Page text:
I've always been interested in how we come to do the things we do in later life. For many, as for myself who spent a great number of my working years in academia, we drift into careers or professions. The lucky few recognize early on what they are given to do in life and pursue their mission from the start. I knew, but lacked the conviction or the confidence to follow what I intuitively knew to be my path. Like Edward Goldman, whose story follows, my mother reminded me often that I announced at age twelve my intention to be a poet. Then, after university, I got swept up in the need to make a living, start a family, be an upstanding citizen, and fell into education as the means to make that possible. It was not what I was supposed to be doing with my life, but I did it--not without recognition and reward, for which I'm duly grateful--until I had been slapped in the face enough times (metaphorically, that is) to rediscover my intended calling.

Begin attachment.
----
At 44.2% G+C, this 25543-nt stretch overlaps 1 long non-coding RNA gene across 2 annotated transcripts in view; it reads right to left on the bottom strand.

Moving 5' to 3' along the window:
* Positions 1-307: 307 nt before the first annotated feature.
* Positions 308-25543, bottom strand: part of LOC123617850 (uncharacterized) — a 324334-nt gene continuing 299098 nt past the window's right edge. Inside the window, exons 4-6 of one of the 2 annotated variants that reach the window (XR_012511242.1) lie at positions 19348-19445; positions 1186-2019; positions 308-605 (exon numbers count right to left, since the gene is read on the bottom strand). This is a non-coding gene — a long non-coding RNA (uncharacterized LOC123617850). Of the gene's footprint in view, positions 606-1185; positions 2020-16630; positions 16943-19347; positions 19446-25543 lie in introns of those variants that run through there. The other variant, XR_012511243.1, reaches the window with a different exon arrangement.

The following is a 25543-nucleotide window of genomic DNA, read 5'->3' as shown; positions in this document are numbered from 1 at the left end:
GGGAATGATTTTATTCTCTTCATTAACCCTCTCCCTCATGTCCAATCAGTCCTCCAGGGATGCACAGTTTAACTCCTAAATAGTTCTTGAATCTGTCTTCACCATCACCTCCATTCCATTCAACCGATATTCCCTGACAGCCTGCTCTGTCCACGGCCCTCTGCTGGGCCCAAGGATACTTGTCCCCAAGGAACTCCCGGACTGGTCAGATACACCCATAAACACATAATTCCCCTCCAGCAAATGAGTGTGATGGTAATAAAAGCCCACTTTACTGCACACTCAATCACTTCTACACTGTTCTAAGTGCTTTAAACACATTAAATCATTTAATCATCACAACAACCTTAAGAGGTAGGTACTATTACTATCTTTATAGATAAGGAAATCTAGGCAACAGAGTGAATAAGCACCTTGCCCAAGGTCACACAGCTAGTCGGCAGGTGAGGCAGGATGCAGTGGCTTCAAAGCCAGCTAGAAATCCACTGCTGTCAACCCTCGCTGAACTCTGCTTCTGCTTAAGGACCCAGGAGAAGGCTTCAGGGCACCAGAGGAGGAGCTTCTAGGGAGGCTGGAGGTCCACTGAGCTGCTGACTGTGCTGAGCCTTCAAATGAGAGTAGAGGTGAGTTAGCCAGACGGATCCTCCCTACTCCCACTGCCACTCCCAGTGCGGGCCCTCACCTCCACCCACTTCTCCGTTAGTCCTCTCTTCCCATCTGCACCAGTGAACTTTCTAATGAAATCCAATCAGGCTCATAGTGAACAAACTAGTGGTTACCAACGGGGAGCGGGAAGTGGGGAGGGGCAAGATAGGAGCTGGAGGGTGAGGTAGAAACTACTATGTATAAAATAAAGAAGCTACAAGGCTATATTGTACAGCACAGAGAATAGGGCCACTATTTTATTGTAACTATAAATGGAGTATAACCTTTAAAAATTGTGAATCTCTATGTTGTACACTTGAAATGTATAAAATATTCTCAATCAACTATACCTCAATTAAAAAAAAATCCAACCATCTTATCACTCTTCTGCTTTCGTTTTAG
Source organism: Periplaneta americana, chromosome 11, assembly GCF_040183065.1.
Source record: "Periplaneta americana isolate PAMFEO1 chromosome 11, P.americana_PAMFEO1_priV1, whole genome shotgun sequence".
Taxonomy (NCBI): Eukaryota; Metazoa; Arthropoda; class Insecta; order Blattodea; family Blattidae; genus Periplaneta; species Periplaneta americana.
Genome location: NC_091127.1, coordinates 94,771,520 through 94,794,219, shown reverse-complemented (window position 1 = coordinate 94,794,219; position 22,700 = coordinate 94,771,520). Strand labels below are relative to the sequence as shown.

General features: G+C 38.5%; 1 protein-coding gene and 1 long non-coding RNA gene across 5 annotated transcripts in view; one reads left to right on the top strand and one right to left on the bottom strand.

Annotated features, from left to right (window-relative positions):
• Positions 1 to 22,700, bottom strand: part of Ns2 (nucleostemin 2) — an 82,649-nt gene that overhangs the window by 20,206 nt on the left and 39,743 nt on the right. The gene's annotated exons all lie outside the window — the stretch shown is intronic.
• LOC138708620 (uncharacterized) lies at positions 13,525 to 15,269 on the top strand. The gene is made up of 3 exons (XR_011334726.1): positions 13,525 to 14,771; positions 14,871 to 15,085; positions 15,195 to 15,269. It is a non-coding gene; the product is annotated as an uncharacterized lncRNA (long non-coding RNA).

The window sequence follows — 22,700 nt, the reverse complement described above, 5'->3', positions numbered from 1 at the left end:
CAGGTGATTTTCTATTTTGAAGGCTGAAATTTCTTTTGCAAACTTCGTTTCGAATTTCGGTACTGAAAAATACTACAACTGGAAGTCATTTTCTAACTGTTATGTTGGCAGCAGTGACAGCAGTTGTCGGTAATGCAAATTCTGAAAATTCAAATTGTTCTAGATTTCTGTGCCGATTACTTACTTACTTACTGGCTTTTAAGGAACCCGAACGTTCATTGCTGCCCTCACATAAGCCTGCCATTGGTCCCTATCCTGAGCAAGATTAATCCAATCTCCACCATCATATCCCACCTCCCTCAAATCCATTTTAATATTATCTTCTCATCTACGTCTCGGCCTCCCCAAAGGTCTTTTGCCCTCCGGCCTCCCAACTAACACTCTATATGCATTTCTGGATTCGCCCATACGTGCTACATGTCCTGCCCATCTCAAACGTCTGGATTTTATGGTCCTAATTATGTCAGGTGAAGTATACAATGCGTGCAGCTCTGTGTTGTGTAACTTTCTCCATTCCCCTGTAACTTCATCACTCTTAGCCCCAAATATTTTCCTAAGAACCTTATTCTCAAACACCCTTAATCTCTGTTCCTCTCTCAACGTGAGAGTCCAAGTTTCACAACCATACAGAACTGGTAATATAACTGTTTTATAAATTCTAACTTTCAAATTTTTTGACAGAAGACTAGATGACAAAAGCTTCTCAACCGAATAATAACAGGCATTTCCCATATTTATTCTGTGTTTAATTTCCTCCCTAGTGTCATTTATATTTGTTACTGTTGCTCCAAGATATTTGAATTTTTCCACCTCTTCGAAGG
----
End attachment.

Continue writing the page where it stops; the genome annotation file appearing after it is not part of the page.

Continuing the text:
If there are readers out there who have similarly followed a false path, I'd love to hear from them.
In the meantime, here's Edward Goldman, the noted West Coast art critic, broadcaster, and educator, remembering that moment in his boyhood when his true vocation was made known to him.